Acting Attorney General Matthew Whitaker told the House Judiciary Committee on Friday that he had not talked to President Donald Trump about special counsel Robert Mueller’s investigation, and that he had not interfered with the probe in any way.
The revelations came amid a tense line of questioning between House Judiciary Chair Rep. Jerrold Nadler (D-NY) and Whitaker, a continuation of the drama that had played out in public on Thursday over whether the acting attorney general would show up for the previously scheduled hearing.
Nadler first asked whether Whitaker had been briefed on Mueller’s investigation, citing Whitaker’s comments at a January 28 press conference where he said the probe is “close to being completed.”
Whitaker conceded that he had been briefed, but refused to say how many times and when. It was one of a few awkward exchanges where Nadler directed questions at Whitaker and Whitaker tried to obfuscate, or responded with his own questions.
But in the back-and-forth with Nadler, Whitaker did answer some crucial questions that Democrats on the committee were keen to know. That included whether he had ever briefed President Donald Trump on Mueller’s investigation, or talked to any senior White House officials about it since becoming acting attorney general in November.
“Mr. Chairman, as I said earlier today in my opening remarks, I do not intend today to talk about my private conversations with the president of United States,” Whitaker replied, “but to answer your question, I’ve not talked to the president of the United States about the special counsel’s investigation.”
Whitaker also said — in a similarly roundabout way — that he had not talked with senior White House officials about Mueller’s probe.
Many of the exchanges between Nadler and Whitaker played out this way, with Nadler asking a yes-no question and Whitaker answering with a circuitous statement. Each Congress member gets five minutes for questions, so whether it was an attempt by Whitaker to stall or run out the clock is unclear.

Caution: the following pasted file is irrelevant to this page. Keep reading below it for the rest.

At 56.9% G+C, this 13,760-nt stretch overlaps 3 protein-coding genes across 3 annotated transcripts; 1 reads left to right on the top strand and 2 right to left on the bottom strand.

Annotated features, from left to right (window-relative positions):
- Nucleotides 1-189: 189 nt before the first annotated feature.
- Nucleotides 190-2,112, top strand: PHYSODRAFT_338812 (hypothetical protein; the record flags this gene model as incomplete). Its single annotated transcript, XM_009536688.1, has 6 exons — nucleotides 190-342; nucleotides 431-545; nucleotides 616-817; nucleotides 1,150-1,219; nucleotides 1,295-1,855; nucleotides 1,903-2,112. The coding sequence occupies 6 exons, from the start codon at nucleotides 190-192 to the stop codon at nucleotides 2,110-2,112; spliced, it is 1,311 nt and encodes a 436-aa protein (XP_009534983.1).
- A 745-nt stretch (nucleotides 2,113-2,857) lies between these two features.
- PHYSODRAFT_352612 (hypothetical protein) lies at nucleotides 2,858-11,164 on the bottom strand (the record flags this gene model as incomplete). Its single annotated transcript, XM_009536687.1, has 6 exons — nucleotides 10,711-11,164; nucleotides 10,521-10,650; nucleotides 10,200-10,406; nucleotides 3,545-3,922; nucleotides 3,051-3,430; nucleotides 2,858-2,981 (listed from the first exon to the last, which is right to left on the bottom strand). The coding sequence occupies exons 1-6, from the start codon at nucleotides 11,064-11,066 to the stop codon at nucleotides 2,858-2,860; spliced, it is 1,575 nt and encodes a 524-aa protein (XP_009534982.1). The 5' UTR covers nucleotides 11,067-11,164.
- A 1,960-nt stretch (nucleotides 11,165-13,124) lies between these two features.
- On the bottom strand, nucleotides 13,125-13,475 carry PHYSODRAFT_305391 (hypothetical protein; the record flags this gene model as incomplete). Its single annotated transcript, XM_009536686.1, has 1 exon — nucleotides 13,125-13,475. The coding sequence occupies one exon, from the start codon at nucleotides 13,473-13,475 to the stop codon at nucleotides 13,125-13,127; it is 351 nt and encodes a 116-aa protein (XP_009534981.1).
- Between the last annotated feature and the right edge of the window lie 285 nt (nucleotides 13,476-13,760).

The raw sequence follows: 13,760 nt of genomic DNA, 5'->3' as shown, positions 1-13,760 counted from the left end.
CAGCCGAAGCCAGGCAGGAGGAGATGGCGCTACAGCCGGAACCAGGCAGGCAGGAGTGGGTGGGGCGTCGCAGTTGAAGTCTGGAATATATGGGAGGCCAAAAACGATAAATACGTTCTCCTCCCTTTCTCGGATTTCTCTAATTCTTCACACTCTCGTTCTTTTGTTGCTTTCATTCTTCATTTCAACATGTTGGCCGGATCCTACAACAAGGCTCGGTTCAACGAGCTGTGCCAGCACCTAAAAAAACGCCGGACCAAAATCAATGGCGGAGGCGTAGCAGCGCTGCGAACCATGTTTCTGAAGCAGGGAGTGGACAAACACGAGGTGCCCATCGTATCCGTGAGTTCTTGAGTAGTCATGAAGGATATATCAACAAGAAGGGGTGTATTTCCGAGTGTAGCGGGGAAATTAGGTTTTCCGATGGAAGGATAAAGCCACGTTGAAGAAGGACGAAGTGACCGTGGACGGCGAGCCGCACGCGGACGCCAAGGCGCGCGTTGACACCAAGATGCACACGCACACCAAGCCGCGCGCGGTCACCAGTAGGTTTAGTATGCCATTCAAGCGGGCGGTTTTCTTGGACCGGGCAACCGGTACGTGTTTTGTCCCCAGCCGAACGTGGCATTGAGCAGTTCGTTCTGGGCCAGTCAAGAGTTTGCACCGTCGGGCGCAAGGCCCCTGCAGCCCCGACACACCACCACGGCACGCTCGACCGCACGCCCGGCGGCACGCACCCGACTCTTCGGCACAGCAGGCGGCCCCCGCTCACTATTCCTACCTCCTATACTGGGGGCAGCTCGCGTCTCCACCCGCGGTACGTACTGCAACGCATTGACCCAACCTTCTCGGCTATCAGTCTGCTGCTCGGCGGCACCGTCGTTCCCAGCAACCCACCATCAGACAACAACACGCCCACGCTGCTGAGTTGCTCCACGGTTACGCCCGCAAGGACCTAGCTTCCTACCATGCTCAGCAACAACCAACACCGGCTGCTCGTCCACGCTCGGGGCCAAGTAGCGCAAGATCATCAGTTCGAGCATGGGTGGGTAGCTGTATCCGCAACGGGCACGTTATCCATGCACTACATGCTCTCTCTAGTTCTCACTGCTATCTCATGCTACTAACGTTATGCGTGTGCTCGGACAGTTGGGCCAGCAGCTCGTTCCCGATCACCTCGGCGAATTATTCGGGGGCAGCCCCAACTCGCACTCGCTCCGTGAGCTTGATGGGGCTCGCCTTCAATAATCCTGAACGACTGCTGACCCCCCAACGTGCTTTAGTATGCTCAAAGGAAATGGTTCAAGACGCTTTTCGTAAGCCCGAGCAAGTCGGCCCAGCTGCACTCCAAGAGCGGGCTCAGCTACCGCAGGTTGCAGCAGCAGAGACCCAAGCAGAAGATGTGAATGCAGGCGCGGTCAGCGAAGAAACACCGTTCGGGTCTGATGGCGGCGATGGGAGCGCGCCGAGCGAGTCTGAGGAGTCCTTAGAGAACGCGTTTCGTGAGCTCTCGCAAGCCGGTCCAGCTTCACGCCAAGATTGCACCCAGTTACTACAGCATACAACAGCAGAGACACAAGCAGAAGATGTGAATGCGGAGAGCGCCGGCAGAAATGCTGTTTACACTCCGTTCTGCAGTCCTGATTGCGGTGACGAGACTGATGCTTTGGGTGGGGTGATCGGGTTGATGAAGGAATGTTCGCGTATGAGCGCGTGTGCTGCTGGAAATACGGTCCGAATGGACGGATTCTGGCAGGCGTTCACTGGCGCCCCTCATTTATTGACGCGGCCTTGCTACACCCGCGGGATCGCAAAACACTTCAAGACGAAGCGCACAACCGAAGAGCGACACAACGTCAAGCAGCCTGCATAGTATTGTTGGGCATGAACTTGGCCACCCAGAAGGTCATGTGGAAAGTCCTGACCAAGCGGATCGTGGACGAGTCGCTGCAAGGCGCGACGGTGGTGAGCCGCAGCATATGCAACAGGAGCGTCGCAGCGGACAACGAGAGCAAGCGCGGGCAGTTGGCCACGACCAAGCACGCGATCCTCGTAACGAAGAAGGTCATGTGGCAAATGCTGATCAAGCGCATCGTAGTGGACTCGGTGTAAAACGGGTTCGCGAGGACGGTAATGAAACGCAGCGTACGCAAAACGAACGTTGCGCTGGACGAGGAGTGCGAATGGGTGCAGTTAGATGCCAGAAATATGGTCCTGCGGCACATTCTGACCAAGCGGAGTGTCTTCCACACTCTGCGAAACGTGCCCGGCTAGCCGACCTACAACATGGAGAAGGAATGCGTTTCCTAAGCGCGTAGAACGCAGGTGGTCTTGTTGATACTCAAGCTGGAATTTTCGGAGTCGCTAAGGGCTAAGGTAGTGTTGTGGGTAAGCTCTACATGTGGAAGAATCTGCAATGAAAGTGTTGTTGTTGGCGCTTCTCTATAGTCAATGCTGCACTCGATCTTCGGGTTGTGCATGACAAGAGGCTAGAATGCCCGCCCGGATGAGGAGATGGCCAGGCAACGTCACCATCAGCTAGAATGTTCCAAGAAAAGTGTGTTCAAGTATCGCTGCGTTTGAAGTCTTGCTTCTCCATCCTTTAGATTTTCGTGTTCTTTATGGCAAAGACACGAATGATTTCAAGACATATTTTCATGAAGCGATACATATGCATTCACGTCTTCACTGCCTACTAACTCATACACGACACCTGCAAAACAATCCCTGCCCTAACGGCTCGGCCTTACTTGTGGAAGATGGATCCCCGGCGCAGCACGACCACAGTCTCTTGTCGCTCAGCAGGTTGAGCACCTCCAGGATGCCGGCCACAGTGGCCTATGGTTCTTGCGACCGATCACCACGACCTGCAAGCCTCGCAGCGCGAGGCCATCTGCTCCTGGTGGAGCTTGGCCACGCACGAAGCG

In one truly awkward moment, Whitaker, instead of answering Nadler’s question about whether he approved any action by the special counsel’s office, called out the committee chair for violating the five-minute rule.
“Mr. Chairman, I see that your time is up,” Whitaker said, as other people in the room responded with laughter and groans.
NADLER: “In your capacity as acting attorney general have you ever been asked to approve any request for action to be taken by the special counsel?”
WHITAKER: “Mr chairman, I see that your time is up.”
[uproarious laughter] pic.twitter.com/sHlPpXP9Os
— Aaron Rupar (@atrupar) February 8, 2019
Even Nadler chuckled — but continued to question the acting attorney general, asking again if he had taken any action “to approve or disapprove a request or action to be taken by the special counsel?”
This time, Whitaker did answer, saying that he wanted to specifically dispel any fears among the committee and the public. “There’s been no event, no decision that has required me to take any action,” he said. “I’ve not interfered in any way with the special counsel’s investigation.”
So Democrats — even if it took a bit of time to get there — got Whitaker to say, under oath, that he had not talked with the president or interfered in Mueller’s investigation into Russian interference in the 2016 campaign.
Whitaker’s appointment as acting attorney general had worried Democrats, as Whitaker had publicly criticized the Mueller investigation before joining the Justice Department and Trump bypassed the succession order at DOJ to install him in the role of acting attorney general. Whitaker also refused to recuse himself from the investigation, raising fears that Trump had installed him in the job to curtail or sideline the Mueller probe.
But Whitaker’s testimony on Friday should give Democrats some confidence that Mueller’s work has continued unimpeded.
It also may provide the most compelling pieces of information they get out of Whitaker. The acting attorney general is doing his best to avoid answering questions, citing the possibility of executive privilege and the ongoing investigation as reasons he can’t be as forthcoming. That’s likely to keep happening as the hearing continues.